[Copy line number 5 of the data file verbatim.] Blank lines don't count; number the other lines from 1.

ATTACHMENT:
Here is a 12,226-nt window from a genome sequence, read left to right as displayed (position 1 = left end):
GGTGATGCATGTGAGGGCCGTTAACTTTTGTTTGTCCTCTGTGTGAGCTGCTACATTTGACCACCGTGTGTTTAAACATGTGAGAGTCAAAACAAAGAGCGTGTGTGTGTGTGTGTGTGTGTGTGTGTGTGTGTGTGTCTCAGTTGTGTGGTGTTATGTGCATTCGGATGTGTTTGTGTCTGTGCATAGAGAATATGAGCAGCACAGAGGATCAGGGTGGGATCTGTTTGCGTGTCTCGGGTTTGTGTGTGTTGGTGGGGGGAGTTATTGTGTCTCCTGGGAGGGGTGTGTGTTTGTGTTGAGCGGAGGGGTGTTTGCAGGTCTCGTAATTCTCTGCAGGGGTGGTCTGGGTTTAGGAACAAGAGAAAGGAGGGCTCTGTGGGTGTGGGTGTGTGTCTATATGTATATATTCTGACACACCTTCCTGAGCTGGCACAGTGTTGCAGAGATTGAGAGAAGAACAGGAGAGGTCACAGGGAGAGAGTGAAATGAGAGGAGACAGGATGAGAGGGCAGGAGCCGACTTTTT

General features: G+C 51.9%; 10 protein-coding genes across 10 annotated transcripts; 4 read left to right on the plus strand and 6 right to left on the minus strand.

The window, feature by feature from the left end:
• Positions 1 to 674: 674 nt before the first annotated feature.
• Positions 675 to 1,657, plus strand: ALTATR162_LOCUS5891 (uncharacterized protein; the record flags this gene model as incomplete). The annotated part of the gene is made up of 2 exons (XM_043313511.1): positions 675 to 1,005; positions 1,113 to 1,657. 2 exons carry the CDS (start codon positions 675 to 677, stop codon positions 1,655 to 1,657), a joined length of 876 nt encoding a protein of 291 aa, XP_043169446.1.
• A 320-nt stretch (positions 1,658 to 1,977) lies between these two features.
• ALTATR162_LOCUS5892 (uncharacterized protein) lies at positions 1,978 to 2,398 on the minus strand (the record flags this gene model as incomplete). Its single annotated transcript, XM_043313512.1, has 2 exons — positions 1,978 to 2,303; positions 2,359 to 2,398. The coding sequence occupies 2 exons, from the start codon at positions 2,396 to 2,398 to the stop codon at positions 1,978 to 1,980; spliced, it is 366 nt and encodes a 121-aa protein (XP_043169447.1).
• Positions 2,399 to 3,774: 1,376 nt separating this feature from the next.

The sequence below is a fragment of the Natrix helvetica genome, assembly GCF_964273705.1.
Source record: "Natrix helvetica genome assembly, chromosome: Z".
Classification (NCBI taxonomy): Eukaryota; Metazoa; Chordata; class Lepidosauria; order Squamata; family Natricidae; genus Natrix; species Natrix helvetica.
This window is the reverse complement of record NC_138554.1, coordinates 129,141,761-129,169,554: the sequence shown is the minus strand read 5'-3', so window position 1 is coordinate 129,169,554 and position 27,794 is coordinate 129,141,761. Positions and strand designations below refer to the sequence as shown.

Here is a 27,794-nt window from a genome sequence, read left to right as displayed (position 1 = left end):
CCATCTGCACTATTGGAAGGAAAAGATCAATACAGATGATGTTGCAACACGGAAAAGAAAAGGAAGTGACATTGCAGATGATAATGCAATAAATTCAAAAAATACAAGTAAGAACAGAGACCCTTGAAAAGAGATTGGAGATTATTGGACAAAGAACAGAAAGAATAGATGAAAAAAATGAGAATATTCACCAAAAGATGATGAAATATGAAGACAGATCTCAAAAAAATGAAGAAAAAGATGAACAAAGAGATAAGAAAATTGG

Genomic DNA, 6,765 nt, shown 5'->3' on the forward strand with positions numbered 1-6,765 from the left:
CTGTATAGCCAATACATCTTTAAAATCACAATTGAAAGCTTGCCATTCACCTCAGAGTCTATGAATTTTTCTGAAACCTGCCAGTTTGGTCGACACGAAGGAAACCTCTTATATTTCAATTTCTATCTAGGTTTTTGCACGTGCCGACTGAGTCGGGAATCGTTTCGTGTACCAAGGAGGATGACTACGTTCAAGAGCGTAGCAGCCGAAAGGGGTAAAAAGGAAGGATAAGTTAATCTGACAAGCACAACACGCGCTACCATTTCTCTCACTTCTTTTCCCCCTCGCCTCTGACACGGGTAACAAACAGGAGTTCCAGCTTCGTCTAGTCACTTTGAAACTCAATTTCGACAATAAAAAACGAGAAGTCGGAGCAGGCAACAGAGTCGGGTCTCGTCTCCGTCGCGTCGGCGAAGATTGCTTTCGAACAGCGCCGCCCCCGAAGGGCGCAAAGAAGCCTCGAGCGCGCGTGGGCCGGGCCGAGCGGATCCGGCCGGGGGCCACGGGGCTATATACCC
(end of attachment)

• Positions 1 to 674: 674 nt before the first annotated feature.